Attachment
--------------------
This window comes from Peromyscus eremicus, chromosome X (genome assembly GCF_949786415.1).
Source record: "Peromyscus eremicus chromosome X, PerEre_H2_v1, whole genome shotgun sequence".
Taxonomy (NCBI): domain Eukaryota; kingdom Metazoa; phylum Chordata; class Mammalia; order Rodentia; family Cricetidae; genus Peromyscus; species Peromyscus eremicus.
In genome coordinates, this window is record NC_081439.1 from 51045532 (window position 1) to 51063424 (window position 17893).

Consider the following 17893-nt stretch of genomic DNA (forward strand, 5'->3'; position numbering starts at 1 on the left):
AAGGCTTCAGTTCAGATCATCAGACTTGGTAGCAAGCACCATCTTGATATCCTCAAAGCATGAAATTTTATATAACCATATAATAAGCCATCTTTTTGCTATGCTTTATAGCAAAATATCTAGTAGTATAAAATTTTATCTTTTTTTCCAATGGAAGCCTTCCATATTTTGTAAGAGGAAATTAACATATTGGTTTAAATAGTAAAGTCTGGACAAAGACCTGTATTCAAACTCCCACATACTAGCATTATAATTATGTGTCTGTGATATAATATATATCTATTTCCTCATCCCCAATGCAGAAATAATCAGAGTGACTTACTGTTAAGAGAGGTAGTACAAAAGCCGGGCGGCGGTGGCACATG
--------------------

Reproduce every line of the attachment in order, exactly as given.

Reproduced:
This window comes from Peromyscus eremicus, chromosome X (genome assembly GCF_949786415.1).
Source record: "Peromyscus eremicus chromosome X, PerEre_H2_v1, whole genome shotgun sequence".
Taxonomy (NCBI): domain Eukaryota; kingdom Metazoa; phylum Chordata; class Mammalia; order Rodentia; family Cricetidae; genus Peromyscus; species Peromyscus eremicus.
In genome coordinates, this window is record NC_081439.1 from 51045532 (window position 1) to 51063424 (window position 17893).

Consider the following 17893-nt stretch of genomic DNA (forward strand, 5'->3'; position numbering starts at 1 on the left):
AAGGCTTCAGTTCAGATCATCAGACTTGGTAGCAAGCACCATCTTGATATCCTCAAAGCATGAAATTTTATATAACCATATAATAAGCCATCTTTTTGCTATGCTTTATAGCAAAATATCTAGTAGTATAAAATTTTATCTTTTTTTCCAATGGAAGCCTTCCATATTTTGTAAGAGGAAATTAACATATTGGTTTAAATAGTAAAGTCTGGACAAAGACCTGTATTCAAACTCCCACATACTAGCATTATAATTATGTGTCTGTGATATAATATATATCTATTTCCTCATCCCCAATGCAGAAATAATCAGAGTGACTTACTGTTAAGAGAGGTAGTACAAAAGCCGGGCGGCGGTGGCACATG